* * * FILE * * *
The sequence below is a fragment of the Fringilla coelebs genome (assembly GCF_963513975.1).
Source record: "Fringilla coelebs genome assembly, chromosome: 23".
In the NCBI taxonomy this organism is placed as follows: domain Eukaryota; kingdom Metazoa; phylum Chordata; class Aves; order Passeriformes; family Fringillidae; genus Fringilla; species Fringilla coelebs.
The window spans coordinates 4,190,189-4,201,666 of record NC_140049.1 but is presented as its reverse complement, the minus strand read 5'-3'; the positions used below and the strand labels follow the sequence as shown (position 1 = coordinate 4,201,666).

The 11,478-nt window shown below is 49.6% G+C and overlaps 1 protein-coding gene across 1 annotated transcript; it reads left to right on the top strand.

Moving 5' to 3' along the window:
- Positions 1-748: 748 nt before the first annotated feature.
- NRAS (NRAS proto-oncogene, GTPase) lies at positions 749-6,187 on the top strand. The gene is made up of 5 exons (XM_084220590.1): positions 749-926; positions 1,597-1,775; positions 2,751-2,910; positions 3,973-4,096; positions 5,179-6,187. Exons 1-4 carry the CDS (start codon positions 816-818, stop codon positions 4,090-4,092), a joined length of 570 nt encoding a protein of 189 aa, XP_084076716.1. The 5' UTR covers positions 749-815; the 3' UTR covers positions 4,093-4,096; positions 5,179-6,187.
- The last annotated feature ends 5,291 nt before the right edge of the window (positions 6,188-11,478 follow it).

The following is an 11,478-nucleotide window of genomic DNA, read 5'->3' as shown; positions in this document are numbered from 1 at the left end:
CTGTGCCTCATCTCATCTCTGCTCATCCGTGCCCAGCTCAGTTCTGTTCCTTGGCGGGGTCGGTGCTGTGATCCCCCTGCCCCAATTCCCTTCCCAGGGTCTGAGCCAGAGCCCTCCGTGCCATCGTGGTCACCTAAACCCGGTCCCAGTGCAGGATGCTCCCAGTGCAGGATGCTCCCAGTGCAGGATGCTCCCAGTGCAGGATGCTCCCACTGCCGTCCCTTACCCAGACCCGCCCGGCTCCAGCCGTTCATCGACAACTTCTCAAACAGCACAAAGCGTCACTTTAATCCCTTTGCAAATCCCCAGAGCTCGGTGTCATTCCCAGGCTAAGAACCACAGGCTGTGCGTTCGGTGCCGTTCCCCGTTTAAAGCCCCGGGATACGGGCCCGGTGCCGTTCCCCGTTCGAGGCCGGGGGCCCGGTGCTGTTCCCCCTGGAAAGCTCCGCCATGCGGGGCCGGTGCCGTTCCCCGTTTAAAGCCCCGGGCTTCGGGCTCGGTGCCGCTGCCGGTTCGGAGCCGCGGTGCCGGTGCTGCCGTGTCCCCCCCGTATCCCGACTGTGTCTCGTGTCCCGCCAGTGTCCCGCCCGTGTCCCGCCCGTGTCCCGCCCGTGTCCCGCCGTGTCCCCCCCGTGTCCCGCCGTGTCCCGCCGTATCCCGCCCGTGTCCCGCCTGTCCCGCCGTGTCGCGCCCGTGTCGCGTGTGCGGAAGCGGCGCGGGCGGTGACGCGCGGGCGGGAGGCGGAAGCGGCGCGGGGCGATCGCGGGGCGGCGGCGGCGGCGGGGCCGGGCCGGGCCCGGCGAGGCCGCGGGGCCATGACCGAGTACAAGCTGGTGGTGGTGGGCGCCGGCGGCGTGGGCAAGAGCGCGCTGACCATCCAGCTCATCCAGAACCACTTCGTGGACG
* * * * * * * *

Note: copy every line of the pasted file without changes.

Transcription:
The sequence below is a fragment of the Fringilla coelebs genome (assembly GCF_963513975.1).
Source record: "Fringilla coelebs genome assembly, chromosome: 23".
In the NCBI taxonomy this organism is placed as follows: domain Eukaryota; kingdom Metazoa; phylum Chordata; class Aves; order Passeriformes; family Fringillidae; genus Fringilla; species Fringilla coelebs.
The window spans coordinates 4,190,189-4,201,666 of record NC_140049.1 but is presented as its reverse complement, the minus strand read 5'-3'; the positions used below and the strand labels follow the sequence as shown (position 1 = coordinate 4,201,666).

The 11,478-nt window shown below is 49.6% G+C and overlaps 1 protein-coding gene across 1 annotated transcript; it reads left to right on the top strand.

Moving 5' to 3' along the window:
- Positions 1-748: 748 nt before the first annotated feature.
- NRAS (NRAS proto-oncogene, GTPase) lies at positions 749-6,187 on the top strand. The gene is made up of 5 exons (XM_084220590.1): positions 749-926; positions 1,597-1,775; positions 2,751-2,910; positions 3,973-4,096; positions 5,179-6,187. Exons 1-4 carry the CDS (start codon positions 816-818, stop codon positions 4,090-4,092), a joined length of 570 nt encoding a protein of 189 aa, XP_084076716.1. The 5' UTR covers positions 749-815; the 3' UTR covers positions 4,093-4,096; positions 5,179-6,187.
- The last annotated feature ends 5,291 nt before the right edge of the window (positions 6,188-11,478 follow it).

The following is an 11,478-nucleotide window of genomic DNA, read 5'->3' as shown; positions in this document are numbered from 1 at the left end:
CTGTGCCTCATCTCATCTCTGCTCATCCGTGCCCAGCTCAGTTCTGTTCCTTGGCGGGGTCGGTGCTGTGATCCCCCTGCCCCAATTCCCTTCCCAGGGTCTGAGCCAGAGCCCTCCGTGCCATCGTGGTCACCTAAACCCGGTCCCAGTGCAGGATGCTCCCAGTGCAGGATGCTCCCAGTGCAGGATGCTCCCAGTGCAGGATGCTCCCACTGCCGTCCCTTACCCAGACCCGCCCGGCTCCAGCCGTTCATCGACAACTTCTCAAACAGCACAAAGCGTCACTTTAATCCCTTTGCAAATCCCCAGAGCTCGGTGTCATTCCCAGGCTAAGAACCACAGGCTGTGCGTTCGGTGCCGTTCCCCGTTTAAAGCCCCGGGATACGGGCCCGGTGCCGTTCCCCGTTCGAGGCCGGGGGCCCGGTGCTGTTCCCCCTGGAAAGCTCCGCCATGCGGGGCCGGTGCCGTTCCCCGTTTAAAGCCCCGGGCTTCGGGCTCGGTGCCGCTGCCGGTTCGGAGCCGCGGTGCCGGTGCTGCCGTGTCCCCCCCGTATCCCGACTGTGTCTCGTGTCCCGCCAGTGTCCCGCCCGTGTCCCGCCCGTGTCCCGCCCGTGTCCCGCCGTGTCCCCCCCGTGTCCCGCCGTGTCCCGCCGTATCCCGCCCGTGTCCCGCCTGTCCCGCCGTGTCGCGCCCGTGTCGCGTGTGCGGAAGCGGCGCGGGCGGTGACGCGCGGGCGGGAGGCGGAAGCGGCGCGGGGCGATCGCGGGGCGGCGGCGGCGGCGGGGCCGGGCCGGGCCCGGCGAGGCCGCGGGGCCATGACCGAGTACAAGCTGGTGGTGGTGGGCGCCGGCGGCGTGGGCAAGAGCGCGCTGACCATCCAGCTCATCCAGAACCACTTCGTGGACG